‘That they all may be one’ (John 17:21) is a biblical quote I come across quite often. When someone asks: ‘Why do we need ecumenism?’, these words spoken by Jesus give us a reason anchored in Scripture – Jesus prays for our unity, so we should seek it.
It has been pointed out that the original intention of this passage is not specifically concerned with ecumenism as we understand it today, but I will leave this issue aside here.
The question that springs to my mind when I hear those words is: ‘What does it actually mean to be one?’ I don’t think this is a trivial question, firstly, because what we want Christian unity to look like will fundamentally shape the way in which we do ecumenism and secondly, because this question has been answered differently by different groups of Christians.
Just to throw a few possible options out there: 1) Christian unity is uniformity. 2) Christian unity is ‘unity in reconciled diversity’. 3) Christian unity is the smallest common denominator – we are all followers of Christ. 4) Christian unity is unanimity. I am sure there are many other ways in which Christian unity can be imagined.
It is of course not my place to say which option is the right or best one. This is the goal that Christians willing to embark on the ecumenical journey, must formulate and work towards together. That is a tough ask, given the huge diversity among our churches. Ecumenism can be frustrating and painful when there is disagreement and conversations stall. Eyebrows are regularly raised over the slow-paced, long-drawn-out deliberations that may or may not lead to a breakthrough in ecumenical relations. At the Kirchentag in Germany, someone once asked me about ecumenism: ‘Why do we need it? I just go and do what I want.’ Why indeed? I believe we need it because there are things at stake that matter and ignoring an ecumenical disagreement will not make it go away.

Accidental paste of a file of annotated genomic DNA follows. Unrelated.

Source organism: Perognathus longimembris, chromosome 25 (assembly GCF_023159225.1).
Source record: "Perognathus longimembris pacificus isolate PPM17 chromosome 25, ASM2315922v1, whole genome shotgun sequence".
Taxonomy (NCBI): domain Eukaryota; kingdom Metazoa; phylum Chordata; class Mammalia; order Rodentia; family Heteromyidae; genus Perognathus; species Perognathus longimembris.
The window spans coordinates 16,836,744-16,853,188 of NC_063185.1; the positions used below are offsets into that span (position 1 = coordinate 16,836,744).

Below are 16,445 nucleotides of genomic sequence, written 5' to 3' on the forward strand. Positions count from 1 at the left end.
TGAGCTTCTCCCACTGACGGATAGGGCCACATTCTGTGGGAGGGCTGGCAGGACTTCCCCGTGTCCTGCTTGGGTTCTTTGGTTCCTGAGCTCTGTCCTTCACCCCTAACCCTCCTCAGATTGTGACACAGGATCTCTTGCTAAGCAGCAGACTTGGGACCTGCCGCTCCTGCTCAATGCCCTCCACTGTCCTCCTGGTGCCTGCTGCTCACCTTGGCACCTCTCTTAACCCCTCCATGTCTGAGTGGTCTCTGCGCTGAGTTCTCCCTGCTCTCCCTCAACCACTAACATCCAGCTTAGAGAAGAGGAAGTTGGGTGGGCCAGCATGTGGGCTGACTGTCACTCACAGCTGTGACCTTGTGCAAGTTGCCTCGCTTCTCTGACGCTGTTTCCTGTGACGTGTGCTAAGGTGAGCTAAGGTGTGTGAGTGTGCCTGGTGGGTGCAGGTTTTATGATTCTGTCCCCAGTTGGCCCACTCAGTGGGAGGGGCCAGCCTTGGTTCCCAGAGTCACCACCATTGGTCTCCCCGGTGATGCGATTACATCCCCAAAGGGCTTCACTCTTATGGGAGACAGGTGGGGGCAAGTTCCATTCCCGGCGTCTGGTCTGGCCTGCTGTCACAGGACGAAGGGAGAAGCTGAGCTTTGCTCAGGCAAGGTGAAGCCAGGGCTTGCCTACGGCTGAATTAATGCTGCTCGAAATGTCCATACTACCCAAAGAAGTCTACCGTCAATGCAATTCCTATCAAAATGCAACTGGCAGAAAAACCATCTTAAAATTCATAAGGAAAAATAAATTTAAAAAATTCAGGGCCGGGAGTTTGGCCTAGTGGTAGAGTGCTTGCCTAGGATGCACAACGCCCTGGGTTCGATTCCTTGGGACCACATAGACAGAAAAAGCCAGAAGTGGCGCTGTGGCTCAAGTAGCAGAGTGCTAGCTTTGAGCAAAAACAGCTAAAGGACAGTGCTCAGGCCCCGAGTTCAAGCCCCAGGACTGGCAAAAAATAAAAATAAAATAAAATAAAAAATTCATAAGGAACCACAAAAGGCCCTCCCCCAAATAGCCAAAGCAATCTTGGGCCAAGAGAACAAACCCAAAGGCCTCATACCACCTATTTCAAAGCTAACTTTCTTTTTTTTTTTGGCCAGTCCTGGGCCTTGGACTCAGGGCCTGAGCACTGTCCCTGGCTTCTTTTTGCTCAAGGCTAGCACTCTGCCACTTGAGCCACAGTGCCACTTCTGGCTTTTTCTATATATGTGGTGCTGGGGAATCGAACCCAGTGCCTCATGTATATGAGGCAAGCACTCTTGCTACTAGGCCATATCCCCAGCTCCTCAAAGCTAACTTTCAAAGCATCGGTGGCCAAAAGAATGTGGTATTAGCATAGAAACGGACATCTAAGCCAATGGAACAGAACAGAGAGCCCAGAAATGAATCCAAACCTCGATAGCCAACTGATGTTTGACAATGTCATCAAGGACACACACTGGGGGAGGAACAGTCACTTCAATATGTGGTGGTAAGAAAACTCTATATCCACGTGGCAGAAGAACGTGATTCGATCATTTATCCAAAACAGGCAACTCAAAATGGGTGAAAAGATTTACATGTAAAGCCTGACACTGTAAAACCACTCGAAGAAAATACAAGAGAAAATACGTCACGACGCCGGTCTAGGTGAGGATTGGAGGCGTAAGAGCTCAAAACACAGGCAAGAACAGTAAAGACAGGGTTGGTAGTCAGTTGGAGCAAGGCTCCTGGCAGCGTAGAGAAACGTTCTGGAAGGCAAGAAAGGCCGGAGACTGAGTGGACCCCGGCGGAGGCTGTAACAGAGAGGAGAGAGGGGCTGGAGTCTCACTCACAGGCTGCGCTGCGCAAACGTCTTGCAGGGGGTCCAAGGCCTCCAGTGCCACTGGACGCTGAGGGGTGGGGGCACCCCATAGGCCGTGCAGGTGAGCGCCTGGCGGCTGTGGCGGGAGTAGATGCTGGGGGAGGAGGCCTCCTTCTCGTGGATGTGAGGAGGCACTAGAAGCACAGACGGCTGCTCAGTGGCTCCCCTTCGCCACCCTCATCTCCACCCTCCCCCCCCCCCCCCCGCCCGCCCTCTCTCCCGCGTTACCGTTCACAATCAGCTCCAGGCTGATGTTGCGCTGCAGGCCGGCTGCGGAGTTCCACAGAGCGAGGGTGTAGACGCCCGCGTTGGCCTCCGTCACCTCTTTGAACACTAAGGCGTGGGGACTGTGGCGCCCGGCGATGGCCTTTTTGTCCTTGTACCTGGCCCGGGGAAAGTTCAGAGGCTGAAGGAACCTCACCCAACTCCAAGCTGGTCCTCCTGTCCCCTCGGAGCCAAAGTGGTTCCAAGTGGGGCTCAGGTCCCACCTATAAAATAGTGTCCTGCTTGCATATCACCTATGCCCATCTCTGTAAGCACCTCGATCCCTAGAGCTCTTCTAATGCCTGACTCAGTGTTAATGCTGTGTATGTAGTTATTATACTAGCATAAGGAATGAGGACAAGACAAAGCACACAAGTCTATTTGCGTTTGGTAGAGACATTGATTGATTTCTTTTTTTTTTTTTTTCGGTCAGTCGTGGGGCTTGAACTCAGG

Supreme Court Justice Oliver Wendell Holmes Jr. once said: ‘I would not give a fig for the simplicity this side of complexity, but I would give my life for the simplicity the other side of complexity.’ If I had to describe how I understand ‘that they may all be one’, it is exactly this: the simplicity on the other side of complexity.
Ignoring complex problems, like the person at the Kirchentag who wanted to ignore ecumenical divisions, does make things simple. But this is a static simplicity that will be stuck in the same place and not change anything at all. Facing complex problems is, of course, not usually very comfortable. The complexity challenges our thinking, our understanding of things and often takes more than one attempt to find a solution. Take the Leuenberg Concord as an example, an agreement that was decades in the making. 50 years ago, this breakthrough in inter-Protestant relations simplified church life enormously through the acceptance of full communion between churches that had been divided for centuries. This is particularly tangible in Germany where no one particular church dominates the landscape. Take a look at a map of Protestant Germany here.
The simplicity that the Leuenberg Concord has led to is a dynamic simplicity because it has moved things on. It has changed things fundamentally because it has overcome a complex, church-dividing problem and allows people to interact on a wholly different level.
Maybe the challenges we are facing as an ecumenical community today will not be overcome soon or even in our lifetime. But despite the challenges and frustrations that lie ahead, we can make a start. And we must make a start if we want to echo Christ’s plea ‘that they all may be one’.
Dr Anna Krauss became the CTE President for the Fourth Presidency Group in May 2023. She is the General Secretary of the Council of Lutheran Churches in Great Britain.